I know I am not alone when I say that I struggle to sit through staff meetings without doodling on my paper, shifting in my seat, getting up to use the bathroom and occasionally whispering with my teacher friend next to me. Now, these are every other week, and only for an hour. Every time I leave, I think, “How are kids expected to do it all day?!?”
Teaching in an inclusion classroom, I have several students that struggle with hyperactivity and attention. Regardless of whether these struggles stem from a larger learning disability, are part of a complex sensory profile, or from psychological trauma, it can impact their ability to learn and feel successful in the classroom.
Today I thought I would share some of the strategies I have learned to support these kiddos (and all kiddos) in my classroom! Here are my 10 WAYS TO SUPPORT STUDENTS WITH HYPERACTIVITY & ATTENTION NEEDS!
You have probably seen these Thera-Bands used in Pilates classes, but they work great for wrapping around the legs of chairs. It helps with those wriggly legs and keeps them from unintentionally kicking their desk (and their peers!) When they sit in their chair, they place their feet behind the Thera-Band and try and pull their legs forward (it’s really hard to do!) It is a great way for them to expend energy, and helps them keep a safe body in the classroom. (And Yes! We wear slippers in my classroom… I like to be comfortable while I read and take in information, so I figure I should let my kids do the same!)
When I taught first grade, I had over a dozen of these move-and-sit cushions in my classroom. It helps students get sensory input as they sit, because the slightest movement causes a great shift in balance. It gives students the feeling of a lot of movement without it distracting those around them. I like to make them available to all of my students, because these cushions are great for developing core strength (a great combatant to the wriggles!)
I used to use fidget toys in our meeting area, but even with consistent previewing and modeling, they often became toys and projectiles. Now I use soft weighted medicine balls, and it has alleviated many of the issues I had with fidget toys. Students sit criss-cross and place the ball in their lap. It helps them to feel grounded in their place, while providing sensory input. They are allowed to lift it with the arms, but only to their chest and back. They are generally too heavy for them to move more than that, and I no longer find things flying across our meeting area in the middle of our discussion. I got mine from the exercise department at Marshall’s.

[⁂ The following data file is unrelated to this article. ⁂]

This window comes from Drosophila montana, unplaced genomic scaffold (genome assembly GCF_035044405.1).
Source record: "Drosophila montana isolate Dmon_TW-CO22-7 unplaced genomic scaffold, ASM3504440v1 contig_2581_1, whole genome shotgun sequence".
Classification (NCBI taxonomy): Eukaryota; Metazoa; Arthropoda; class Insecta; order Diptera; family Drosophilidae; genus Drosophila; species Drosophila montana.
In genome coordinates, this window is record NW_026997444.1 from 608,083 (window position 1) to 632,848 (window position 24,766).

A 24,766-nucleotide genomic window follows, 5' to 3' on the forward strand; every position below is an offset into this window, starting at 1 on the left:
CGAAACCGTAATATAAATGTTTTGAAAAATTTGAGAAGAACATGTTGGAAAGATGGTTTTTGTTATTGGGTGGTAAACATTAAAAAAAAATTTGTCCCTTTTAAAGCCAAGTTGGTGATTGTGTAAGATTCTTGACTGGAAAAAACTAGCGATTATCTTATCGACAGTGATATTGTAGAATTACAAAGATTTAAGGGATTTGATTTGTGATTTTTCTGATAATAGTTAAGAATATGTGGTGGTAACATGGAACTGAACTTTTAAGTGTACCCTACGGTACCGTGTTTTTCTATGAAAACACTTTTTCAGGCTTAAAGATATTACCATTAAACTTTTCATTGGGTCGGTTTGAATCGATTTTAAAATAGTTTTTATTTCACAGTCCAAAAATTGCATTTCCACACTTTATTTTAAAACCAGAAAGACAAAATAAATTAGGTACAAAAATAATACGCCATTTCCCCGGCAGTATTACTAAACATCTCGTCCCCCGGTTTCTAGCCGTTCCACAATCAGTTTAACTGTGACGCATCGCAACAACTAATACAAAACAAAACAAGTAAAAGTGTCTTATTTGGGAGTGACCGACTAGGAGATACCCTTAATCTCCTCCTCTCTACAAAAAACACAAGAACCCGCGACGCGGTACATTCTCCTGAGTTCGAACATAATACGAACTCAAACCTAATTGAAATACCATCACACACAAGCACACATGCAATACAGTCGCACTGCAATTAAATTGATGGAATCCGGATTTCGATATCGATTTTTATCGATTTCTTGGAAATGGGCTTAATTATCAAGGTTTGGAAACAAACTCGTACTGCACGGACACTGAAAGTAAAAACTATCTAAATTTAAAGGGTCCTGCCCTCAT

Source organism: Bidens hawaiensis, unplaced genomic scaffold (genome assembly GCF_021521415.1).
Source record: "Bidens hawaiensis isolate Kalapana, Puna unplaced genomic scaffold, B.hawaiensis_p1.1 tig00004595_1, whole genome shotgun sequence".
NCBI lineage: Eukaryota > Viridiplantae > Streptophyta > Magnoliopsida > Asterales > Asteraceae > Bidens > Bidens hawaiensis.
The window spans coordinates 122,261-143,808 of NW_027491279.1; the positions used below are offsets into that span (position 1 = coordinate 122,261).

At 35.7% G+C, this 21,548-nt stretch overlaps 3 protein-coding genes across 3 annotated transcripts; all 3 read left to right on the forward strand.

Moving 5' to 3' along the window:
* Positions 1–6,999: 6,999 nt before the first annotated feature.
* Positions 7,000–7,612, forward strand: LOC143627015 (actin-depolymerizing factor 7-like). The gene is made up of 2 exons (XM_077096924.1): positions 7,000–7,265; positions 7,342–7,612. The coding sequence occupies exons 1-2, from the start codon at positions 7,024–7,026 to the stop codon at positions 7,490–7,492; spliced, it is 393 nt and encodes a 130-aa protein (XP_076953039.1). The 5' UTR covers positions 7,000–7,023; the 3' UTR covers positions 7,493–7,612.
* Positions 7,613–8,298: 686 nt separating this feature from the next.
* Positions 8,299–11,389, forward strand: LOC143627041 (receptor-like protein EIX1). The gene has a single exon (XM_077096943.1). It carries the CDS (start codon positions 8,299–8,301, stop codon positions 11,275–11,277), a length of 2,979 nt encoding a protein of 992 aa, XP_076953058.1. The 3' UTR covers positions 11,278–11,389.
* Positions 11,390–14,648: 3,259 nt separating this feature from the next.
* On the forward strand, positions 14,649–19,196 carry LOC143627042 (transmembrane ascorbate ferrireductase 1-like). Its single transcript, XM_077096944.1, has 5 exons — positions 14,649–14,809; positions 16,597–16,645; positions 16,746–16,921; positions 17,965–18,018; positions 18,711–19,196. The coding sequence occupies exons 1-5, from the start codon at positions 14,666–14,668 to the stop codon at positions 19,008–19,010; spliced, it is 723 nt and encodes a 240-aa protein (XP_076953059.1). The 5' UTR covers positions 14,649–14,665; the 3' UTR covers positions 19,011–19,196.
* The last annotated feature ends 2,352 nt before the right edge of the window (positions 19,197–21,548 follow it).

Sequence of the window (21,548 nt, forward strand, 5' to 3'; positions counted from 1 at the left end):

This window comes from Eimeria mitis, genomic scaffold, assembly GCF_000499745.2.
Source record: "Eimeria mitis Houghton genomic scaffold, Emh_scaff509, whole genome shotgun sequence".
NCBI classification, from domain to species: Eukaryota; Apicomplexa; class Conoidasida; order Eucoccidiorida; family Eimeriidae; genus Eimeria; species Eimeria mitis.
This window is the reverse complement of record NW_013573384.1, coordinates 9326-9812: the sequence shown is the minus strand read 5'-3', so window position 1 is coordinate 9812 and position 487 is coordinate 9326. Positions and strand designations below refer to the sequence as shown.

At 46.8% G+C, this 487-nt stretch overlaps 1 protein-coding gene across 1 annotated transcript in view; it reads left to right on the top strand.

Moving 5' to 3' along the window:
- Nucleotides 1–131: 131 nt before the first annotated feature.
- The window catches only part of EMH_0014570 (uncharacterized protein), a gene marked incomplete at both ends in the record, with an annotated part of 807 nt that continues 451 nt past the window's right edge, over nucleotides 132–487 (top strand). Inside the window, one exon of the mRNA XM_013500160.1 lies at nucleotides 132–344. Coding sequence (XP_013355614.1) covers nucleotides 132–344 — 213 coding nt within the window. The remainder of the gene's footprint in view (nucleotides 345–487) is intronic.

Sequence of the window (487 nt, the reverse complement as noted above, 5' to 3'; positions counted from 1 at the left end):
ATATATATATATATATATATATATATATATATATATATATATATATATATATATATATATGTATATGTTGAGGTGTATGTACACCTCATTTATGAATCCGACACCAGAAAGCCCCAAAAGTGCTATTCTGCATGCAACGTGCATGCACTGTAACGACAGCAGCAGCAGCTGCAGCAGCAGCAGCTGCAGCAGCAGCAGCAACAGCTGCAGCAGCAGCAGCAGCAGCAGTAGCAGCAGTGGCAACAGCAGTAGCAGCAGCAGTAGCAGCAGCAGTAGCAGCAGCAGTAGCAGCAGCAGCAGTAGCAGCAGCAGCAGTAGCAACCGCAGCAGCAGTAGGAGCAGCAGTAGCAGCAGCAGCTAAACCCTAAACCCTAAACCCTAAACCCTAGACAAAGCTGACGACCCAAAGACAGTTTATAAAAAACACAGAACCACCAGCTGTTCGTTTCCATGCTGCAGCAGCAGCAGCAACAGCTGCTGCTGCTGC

Don’t get me wrong, I LOVE using stability/yoga balls in the classroom. Like move-and-sit cushions, they are great for providing the feeling of movement with limited distraction, while simultaneously developing core strength. However, with some students, their mobility posed a problem. Even with the donut rings at the base, or the built in legs, there are some students that will bounce their way into the hallway. If this has happened to you, you know how frustrating this is as the teacher…and then, you feel horrible because you know they WANT to do what’s right, but they physically can’t! These stability ball chairs have made a huge difference! They run on the expensive side, but I have purchased all of mine from Craigslist for very cheap! A quick clean, and you have a great way to give your students all the benefits of the yoga ball, while keeping them to a fixed location.
These fidget pencil toppers are amazing for students who need something to play with while listening to directions at their tables or desks. I also find it a helpful focus tool for students while they are brainstorming ideas independently. They are also really easy to transfer from one pencil to another!